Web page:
Observe two siblings. The firstborn likes nearly all sweets. Chocolate, vanilla, peanut butter, candy canes, mint ice cream. She will eat anything unhealthy for her first three years alone except for strawberries. Not chocolate-covered strawberries, strawberry-flavored drinks or candies. Nothing.
During her third year, her younger sister is born. After the time it takes to wean her, the new sister shows a similar great love of sweets. Chocolate, vanilla, peanut butter cause her to exhibit great excitement. It all sounds familiar.
But her older sibling intervenes, stealing her treats whenever the parents are not directly watching. Though the parents attempt to counter-intervene, mass candy theft continues for four months. The younger sibling exhibits great distress.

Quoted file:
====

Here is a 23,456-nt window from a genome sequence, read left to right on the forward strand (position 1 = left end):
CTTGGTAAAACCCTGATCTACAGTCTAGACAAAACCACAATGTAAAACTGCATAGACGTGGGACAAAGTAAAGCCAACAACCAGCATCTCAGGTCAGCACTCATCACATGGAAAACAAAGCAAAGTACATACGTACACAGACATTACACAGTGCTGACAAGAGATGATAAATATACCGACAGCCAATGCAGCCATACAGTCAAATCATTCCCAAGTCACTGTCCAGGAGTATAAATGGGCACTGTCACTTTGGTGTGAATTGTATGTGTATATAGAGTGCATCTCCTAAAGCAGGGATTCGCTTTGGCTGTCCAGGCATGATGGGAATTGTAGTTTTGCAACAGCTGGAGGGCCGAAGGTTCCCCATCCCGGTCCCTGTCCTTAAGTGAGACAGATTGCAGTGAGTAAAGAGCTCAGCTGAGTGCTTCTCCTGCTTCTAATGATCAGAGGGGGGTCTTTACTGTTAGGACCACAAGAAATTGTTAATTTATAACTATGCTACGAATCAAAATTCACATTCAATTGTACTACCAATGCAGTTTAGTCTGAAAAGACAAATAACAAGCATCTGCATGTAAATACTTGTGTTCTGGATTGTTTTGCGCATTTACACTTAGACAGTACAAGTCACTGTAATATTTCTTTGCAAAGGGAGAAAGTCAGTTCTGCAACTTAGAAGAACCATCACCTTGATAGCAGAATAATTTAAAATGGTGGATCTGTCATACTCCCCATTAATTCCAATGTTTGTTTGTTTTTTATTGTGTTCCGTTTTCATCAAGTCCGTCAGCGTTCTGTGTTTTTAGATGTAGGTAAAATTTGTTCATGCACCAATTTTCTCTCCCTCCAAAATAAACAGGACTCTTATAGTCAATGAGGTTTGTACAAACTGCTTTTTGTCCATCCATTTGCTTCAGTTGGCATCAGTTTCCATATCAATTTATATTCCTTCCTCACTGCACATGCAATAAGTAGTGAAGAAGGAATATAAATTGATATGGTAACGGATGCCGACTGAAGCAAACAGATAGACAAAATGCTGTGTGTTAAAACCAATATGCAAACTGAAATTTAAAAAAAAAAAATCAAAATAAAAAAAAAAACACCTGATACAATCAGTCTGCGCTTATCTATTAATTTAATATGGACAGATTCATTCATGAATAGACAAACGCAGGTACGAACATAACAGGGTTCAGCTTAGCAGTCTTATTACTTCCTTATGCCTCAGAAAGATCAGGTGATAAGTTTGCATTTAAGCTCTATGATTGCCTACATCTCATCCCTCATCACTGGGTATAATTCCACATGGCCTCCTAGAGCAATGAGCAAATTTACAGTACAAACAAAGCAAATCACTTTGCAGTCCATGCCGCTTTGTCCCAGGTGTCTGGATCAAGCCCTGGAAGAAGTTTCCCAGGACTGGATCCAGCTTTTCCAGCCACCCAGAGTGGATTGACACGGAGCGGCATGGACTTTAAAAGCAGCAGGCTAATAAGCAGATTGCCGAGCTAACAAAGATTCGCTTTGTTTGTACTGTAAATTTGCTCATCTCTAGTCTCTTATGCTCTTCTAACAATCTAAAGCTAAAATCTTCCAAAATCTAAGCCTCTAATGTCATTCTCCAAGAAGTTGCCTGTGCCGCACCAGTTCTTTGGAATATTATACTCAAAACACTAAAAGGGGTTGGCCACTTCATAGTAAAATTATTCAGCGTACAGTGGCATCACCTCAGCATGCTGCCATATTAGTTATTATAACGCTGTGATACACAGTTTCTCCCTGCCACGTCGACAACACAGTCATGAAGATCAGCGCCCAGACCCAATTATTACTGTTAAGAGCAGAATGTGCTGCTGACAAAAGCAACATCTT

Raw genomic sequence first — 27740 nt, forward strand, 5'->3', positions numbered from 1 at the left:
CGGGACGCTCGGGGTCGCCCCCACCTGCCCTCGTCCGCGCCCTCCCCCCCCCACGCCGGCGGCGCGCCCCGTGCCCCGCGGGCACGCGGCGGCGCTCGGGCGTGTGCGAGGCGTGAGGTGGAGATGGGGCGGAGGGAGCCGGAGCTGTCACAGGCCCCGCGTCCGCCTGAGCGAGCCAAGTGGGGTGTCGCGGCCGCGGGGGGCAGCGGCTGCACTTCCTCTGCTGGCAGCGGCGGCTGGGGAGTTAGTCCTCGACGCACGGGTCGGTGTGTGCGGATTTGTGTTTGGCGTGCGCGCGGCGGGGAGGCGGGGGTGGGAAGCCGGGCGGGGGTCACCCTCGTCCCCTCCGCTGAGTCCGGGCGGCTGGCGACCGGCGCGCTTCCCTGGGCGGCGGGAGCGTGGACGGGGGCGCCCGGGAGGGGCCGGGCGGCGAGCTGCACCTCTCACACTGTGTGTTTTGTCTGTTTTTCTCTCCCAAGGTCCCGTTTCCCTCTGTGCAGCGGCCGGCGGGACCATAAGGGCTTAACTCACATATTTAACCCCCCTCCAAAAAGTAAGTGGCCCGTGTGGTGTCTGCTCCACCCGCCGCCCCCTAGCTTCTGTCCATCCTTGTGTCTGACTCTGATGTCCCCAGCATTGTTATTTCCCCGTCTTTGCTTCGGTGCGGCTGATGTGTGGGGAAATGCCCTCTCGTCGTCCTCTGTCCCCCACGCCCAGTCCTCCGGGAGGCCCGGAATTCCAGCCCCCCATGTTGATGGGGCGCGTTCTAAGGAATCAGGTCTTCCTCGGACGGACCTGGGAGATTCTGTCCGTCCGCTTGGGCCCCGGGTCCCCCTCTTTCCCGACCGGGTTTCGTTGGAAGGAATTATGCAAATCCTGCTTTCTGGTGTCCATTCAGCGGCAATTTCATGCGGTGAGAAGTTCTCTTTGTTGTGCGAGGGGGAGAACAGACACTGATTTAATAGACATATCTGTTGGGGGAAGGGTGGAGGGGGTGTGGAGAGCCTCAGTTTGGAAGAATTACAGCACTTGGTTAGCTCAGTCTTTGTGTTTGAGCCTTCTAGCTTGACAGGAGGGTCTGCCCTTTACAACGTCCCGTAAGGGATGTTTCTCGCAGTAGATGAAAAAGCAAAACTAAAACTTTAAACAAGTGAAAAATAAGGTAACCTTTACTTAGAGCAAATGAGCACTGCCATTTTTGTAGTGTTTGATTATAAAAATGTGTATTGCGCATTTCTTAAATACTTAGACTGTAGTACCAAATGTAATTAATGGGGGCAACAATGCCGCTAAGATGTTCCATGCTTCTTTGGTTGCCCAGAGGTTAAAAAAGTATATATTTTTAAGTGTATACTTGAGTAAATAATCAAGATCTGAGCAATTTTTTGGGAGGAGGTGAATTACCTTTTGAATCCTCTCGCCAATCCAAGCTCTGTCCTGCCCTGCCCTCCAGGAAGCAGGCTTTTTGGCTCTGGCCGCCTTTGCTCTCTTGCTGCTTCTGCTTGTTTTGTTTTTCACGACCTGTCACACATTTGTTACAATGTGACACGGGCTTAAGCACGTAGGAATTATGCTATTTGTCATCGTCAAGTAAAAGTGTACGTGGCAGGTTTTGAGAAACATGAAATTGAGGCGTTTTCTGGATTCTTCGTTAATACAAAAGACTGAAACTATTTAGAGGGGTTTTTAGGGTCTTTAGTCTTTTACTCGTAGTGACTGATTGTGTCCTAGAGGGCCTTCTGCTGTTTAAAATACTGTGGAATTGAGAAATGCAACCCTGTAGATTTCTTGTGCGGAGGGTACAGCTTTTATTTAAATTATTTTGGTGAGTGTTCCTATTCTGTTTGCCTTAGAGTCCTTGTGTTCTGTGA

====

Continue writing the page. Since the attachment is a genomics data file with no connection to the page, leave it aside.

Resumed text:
At the four month mark, treat theft declines rapidly. Observe that the younger sibling no longer asks for candy bars or caramel apples. The parents are happy she has shown an interest in fruit, but she is not omnivorous. She is only consuming strawberries. Strawberries by the carton, strawberry milk, strawberry cake for dessert, chocolate-covered strawberries for her birthday, and every day's lunch has a strawberry fruit roll-up.
Treat theft is at zero, while treat consumption is on the rise. That, my friends, is adaptation at work.